Swedish sister act First Aid Kit have lead something of a charmed life. Internationally famous by the time most girls their age were entering high school, Klara and Johanna Soderberg have enjoyed success the entirety of their recording career. With their latest major label release, Stay Gold (Columbia), there’s little reason to wonder why.
The album’s opening track and first single, “My Silver Lining,” loses no time in making the statement that the sisters have matured away from the dreamy folk platform they’ve used to great effect on past albums The Big Black and the Blue and The Lion’s Roar. With age comes responsibility, and with success comes the pressure of expectation. Featuring an up tempo rhythm heavy orchestration, “Silver Lining” mines the depth of uncertainty as life moves forward for the song’s narrator. As the title would imply, its lyrics nervously anticipate the decisions made at a crucial point in a young woman’s life.
Titular track “Stay Gold” returns the sisters Söderberg to more comfortable ground. First Aid Kit’s discography is chock full of tracks like this. Hope meets lyrical despair over soft finger picking and emotive vocal delivery. The girls have spent a fair portion of their career under the tutelage of Omaha’s Connor Oberst. Indeed, they sing backing vocals on the majority of “Upside Down Mountain,” and it’s doubtless Oberst’s world-weary-at-19 approach to songwriting has had an effect on the album.
This doesn’t necessarily equate to imitation. Certain tracks on “Stay Gold” approach jazz territory in timing and key structure. Most notable is the Nick Drake tinged fingering on “The Bell.” While the vocal delivery is more forceful in nature than the humble Englishman ever attempted, it is undeniable the guitar work pays homage to Drake’s celebrated canon. It is an all around pleasant track that plies serene instrumentation against conflicted self-searching lyrics.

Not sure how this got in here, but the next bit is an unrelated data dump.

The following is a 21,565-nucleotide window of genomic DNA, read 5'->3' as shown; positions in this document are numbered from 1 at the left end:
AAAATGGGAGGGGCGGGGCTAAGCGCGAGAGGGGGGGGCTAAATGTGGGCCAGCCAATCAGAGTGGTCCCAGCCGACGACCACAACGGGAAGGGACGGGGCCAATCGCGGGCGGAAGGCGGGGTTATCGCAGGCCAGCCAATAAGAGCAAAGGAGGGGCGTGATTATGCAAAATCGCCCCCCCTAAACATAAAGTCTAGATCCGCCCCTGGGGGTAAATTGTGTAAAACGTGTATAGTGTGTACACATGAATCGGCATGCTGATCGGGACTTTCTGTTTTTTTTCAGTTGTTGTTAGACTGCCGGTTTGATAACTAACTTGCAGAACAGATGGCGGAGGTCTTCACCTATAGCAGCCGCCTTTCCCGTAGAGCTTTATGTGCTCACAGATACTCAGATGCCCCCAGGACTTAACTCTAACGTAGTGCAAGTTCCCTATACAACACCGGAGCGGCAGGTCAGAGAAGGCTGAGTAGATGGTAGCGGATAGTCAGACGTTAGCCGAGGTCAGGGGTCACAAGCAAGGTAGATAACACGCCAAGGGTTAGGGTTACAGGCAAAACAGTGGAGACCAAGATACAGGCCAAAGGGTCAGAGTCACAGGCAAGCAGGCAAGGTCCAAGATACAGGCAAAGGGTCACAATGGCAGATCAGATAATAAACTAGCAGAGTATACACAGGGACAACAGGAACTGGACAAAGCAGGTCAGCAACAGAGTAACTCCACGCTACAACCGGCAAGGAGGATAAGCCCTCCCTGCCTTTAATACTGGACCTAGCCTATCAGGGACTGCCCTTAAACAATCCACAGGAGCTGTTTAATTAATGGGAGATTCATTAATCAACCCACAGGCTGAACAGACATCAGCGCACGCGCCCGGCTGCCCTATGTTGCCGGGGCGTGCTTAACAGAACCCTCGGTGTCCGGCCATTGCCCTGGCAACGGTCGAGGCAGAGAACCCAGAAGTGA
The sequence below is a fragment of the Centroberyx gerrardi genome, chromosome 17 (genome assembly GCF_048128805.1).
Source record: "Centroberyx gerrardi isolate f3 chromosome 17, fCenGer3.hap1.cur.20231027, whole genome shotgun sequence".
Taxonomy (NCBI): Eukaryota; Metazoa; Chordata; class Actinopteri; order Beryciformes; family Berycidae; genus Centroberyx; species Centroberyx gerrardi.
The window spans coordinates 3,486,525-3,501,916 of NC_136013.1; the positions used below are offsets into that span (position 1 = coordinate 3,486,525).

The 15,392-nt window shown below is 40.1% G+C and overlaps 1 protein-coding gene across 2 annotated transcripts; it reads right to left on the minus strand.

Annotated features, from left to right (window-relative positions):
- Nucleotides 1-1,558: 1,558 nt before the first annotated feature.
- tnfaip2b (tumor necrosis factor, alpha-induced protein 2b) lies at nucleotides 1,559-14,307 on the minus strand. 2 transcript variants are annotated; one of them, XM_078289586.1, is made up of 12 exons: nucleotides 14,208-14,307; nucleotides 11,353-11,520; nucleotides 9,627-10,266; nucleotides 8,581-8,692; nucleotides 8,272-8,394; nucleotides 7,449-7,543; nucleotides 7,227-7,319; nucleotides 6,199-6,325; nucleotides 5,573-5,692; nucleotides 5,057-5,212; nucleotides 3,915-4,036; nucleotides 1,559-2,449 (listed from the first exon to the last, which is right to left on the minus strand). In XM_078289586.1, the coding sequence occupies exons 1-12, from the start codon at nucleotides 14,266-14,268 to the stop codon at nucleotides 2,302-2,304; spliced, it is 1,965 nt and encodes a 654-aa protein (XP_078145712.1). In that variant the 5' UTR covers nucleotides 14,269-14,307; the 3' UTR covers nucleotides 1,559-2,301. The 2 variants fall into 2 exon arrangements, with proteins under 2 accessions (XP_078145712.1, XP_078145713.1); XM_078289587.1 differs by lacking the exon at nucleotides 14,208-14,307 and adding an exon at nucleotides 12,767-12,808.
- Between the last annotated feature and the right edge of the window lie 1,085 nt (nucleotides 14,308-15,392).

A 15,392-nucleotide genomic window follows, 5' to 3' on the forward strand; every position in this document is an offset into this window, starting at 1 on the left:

Unfortunately, First Aid Kit have presented a lop sided album with Stay Gold. Ten tracks is no great amount of material, but it does seems towards the latter half of the recording Klara and Johanna cover the same ground over and again. There is nothing unpleasant or forced in the work, but it does seem like the sisters ran out of ideas, or else steam, with one shining exception. “Heaven Knows” opens in the same manner as the majority of the album’s tracks. Soft mid tempo vocals set up the song’s platform, but as opposed to previous inclusion, the snare unexpectedly kicks up and the audience is treated to a rollicking accusatory number. First Aid Kit wants you to know they’re more than just a dream folk duo singing love songs. Sweden may be a neutral country but these girls have teeth.
As always, First Aid Kit have used vocal harmony to great effect on Stay Gold. Anyone who’s ever seen the group live can attest to the arresting nature of their voices. Individually each gives a powerful performance, but when the sisters sing together it can be a thing of glory. First Aid Kit’s predominant strength lies with their beauty. Yes, their angelic appearance, but also in the dream like state induced by their music. It’s a very popular notion for the moment to play ultra hip, objectively ironic, artist as devoid of romantic emotion. Thankfully, First Aid Kit is wise enough to avoid this strategy of concealment altogether. Stay Gold is an autumnal album for the summer months. It is sweet and slow, reflective and emotionally present. Like a fairy tale, Stay Gold might seem juvenile in its focus on romantic dissonance, but like a fairy tale the songs possess deeper implications than surface analysis would immediately relate.